I think given that it is a relatively well-tolerated drug, it would be a very reasonable thing to investigate this drug further in the KRAS wild-type population with the kind of modern-day chemotherapy regimens that we use. And I think, of course, we all know that it is useful to be able to look at these types of drugs in a more global population. And so, a larger patient set I think would be very useful as well, but at least it tells us that there is a way to think about our KRAS wild-type patients with pancreas cancer and that perhaps we really need to understand and identify those patients' potential for precision oncology.

Dr. Shaalan Beg: One of the GI cancers that has been a hotbed for precision medicine is cholangiocarcinoma, a disease that's very close to your heart. What updates did we hear at ASCO22 regarding cholangiocarcinoma and precision medicine?

Dr. Rachna Shroff: This space of targeted therapy and cholangiocarcinoma has been incredibly exciting for the last few years and I think drug development has been rapid-fire in that space.

The oldest, if you will, target that we've been thinking about for some time is the FGFR2 fusion patient population. And in Abstract 4009 by Dr. Goyal and colleagues, we saw the results of the FOENIX-CCA 2 trial which was looking at an oral FGFR inhibitor (futibatinib) in patients with intrahepatic cholangiocarcinoma, who harbor FGFR2 fusions and gene rearrangements.

We had initially seen some of this data presented a few years back, but this was the updated data set. It was a single-arm phase 2 study that involved patients with advanced intrahepatic cholangiocarcinoma who had identified FGFR2 gene fusions, and they received futibatinib daily until progression.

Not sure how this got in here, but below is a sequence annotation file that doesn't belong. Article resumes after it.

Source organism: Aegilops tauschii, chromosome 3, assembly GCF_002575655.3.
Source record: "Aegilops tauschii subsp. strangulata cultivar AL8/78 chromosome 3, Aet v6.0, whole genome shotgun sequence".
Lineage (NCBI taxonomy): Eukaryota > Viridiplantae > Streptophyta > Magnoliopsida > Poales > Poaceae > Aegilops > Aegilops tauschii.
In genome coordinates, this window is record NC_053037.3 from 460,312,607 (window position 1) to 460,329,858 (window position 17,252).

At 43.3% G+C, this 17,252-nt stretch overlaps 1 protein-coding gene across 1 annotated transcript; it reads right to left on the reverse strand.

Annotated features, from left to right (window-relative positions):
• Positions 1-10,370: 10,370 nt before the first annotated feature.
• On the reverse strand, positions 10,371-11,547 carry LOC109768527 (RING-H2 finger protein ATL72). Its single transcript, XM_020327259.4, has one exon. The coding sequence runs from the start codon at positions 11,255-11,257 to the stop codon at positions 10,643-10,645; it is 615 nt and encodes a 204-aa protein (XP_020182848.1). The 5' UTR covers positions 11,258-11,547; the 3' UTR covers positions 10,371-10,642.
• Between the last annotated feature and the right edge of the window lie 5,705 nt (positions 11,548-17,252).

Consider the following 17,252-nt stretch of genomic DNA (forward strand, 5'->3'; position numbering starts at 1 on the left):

This was a traditional single-arm phase 2 study with a primary endpoint of overall response rate. At the final data cut, with a median follow-up of 25 months, there's actually a confirmed overall response rate of 41.7%. And I think that what was really exciting about this is this is a refractory patient population.

So, in patients who have refractory cholangiocarcinoma, the other drugs, the non-targeted therapy drugs that we think through, really have response rates more in the single-digit to 10% range and so to have a confirmed overall response (OR) over 40% is truly exciting.

The duration of the response was also exciting. This is not just a drug that works briefly, it has a duration of response of 9.5 months. And the mature median overall survival was 20 months. And in a disease which we talk about with the ABC-02 data of GemCis, a median OS in advanced disease of 11.7 months. This is really, really exciting for patients who harbor this fusion or gene rearrangement.

We know that that's seen in about 10 to 15% of patients. So, again, we're dealing with a smaller subset, but it clearly demonstrates the need to identify FGFR2 gene fusions, so that we can offer these types of targeted therapies.

This was not the first FGFR inhibitor that we have seen data on and in fact, we have 2 drugs already U.S. Food and Drug Administration (FDA) approved. And so, when we look at the common treatment-related adverse events that were identified with the futibatinib, there are really class effects related to FGFR inhibition like hyperphosphatemia, alopecia, dry mouth, nothing that really stood out or that was concerning.

And so, I think this final analysis for the FOENIX study really just reaffirms the utility of futibatinib in patients with FGFR2 gene fusions, and the mature OS data, the duration of response, all of this really aligns with the need to identify patients with this alteration so that we can, post-gemcitabine based therapies, offer this targeted therapy or an FGFR inhibitor in general to these patients.

I think the other really exciting abstract in the glandular carcinoma or biliary tract cancer space was Abstract 4006. This was the updated data from the HERB trial, which was an investigator-initiated multicenter phase 2 trial looking at trastuzumab deruxtecan (T-DXd) in patients who have HER2 expressing unresectable or recurrent biliary tract cancer.